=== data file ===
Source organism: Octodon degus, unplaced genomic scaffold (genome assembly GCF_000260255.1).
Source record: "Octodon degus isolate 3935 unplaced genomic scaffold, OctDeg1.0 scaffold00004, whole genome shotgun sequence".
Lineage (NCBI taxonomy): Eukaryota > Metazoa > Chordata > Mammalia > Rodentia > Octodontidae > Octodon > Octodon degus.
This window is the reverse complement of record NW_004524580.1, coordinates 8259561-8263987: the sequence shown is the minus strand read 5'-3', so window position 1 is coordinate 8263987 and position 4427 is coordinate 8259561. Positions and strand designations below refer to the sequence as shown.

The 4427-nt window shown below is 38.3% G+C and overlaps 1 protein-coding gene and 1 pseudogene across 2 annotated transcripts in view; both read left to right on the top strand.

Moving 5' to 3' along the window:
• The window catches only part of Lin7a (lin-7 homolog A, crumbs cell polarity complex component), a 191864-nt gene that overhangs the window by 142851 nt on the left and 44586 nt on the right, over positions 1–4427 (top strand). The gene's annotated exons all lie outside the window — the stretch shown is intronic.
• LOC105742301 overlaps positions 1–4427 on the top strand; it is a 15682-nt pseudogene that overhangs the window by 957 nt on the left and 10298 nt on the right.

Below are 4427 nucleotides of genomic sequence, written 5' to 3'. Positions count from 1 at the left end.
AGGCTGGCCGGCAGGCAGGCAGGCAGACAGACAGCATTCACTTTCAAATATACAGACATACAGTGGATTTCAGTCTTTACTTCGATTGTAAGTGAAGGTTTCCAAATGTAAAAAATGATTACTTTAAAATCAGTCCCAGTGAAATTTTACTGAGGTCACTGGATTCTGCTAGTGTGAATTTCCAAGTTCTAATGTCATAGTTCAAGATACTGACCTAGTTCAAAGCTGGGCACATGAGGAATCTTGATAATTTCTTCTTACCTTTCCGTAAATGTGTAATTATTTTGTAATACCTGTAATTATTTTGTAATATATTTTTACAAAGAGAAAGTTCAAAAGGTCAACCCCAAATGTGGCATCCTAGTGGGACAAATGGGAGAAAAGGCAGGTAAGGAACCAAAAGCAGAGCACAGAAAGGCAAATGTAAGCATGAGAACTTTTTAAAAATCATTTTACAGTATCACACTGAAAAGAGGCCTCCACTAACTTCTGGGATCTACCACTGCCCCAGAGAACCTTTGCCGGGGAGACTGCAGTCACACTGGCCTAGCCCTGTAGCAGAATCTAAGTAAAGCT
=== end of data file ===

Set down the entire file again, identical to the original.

Source organism: Octodon degus, unplaced genomic scaffold (genome assembly GCF_000260255.1).
Source record: "Octodon degus isolate 3935 unplaced genomic scaffold, OctDeg1.0 scaffold00004, whole genome shotgun sequence".
Lineage (NCBI taxonomy): Eukaryota > Metazoa > Chordata > Mammalia > Rodentia > Octodontidae > Octodon > Octodon degus.
This window is the reverse complement of record NW_004524580.1, coordinates 8259561-8263987: the sequence shown is the minus strand read 5'-3', so window position 1 is coordinate 8263987 and position 4427 is coordinate 8259561. Positions and strand designations below refer to the sequence as shown.

The 4427-nt window shown below is 38.3% G+C and overlaps 1 protein-coding gene and 1 pseudogene across 2 annotated transcripts in view; both read left to right on the top strand.

Moving 5' to 3' along the window:
• The window catches only part of Lin7a (lin-7 homolog A, crumbs cell polarity complex component), a 191864-nt gene that overhangs the window by 142851 nt on the left and 44586 nt on the right, over positions 1–4427 (top strand). The gene's annotated exons all lie outside the window — the stretch shown is intronic.
• LOC105742301 overlaps positions 1–4427 on the top strand; it is a 15682-nt pseudogene that overhangs the window by 957 nt on the left and 10298 nt on the right.

Below are 4427 nucleotides of genomic sequence, written 5' to 3'. Positions count from 1 at the left end.
AGGCTGGCCGGCAGGCAGGCAGGCAGACAGACAGCATTCACTTTCAAATATACAGACATACAGTGGATTTCAGTCTTTACTTCGATTGTAAGTGAAGGTTTCCAAATGTAAAAAATGATTACTTTAAAATCAGTCCCAGTGAAATTTTACTGAGGTCACTGGATTCTGCTAGTGTGAATTTCCAAGTTCTAATGTCATAGTTCAAGATACTGACCTAGTTCAAAGCTGGGCACATGAGGAATCTTGATAATTTCTTCTTACCTTTCCGTAAATGTGTAATTATTTTGTAATACCTGTAATTATTTTGTAATATATTTTTACAAAGAGAAAGTTCAAAAGGTCAACCCCAAATGTGGCATCCTAGTGGGACAAATGGGAGAAAAGGCAGGTAAGGAACCAAAAGCAGAGCACAGAAAGGCAAATGTAAGCATGAGAACTTTTTAAAAATCATTTTACAGTATCACACTGAAAAGAGGCCTCCACTAACTTCTGGGATCTACCACTGCCCCAGAGAACCTTTGCCGGGGAGACTGCAGTCACACTGGCCTAGCCCTGTAGCAGAATCTAAGTAAAGCT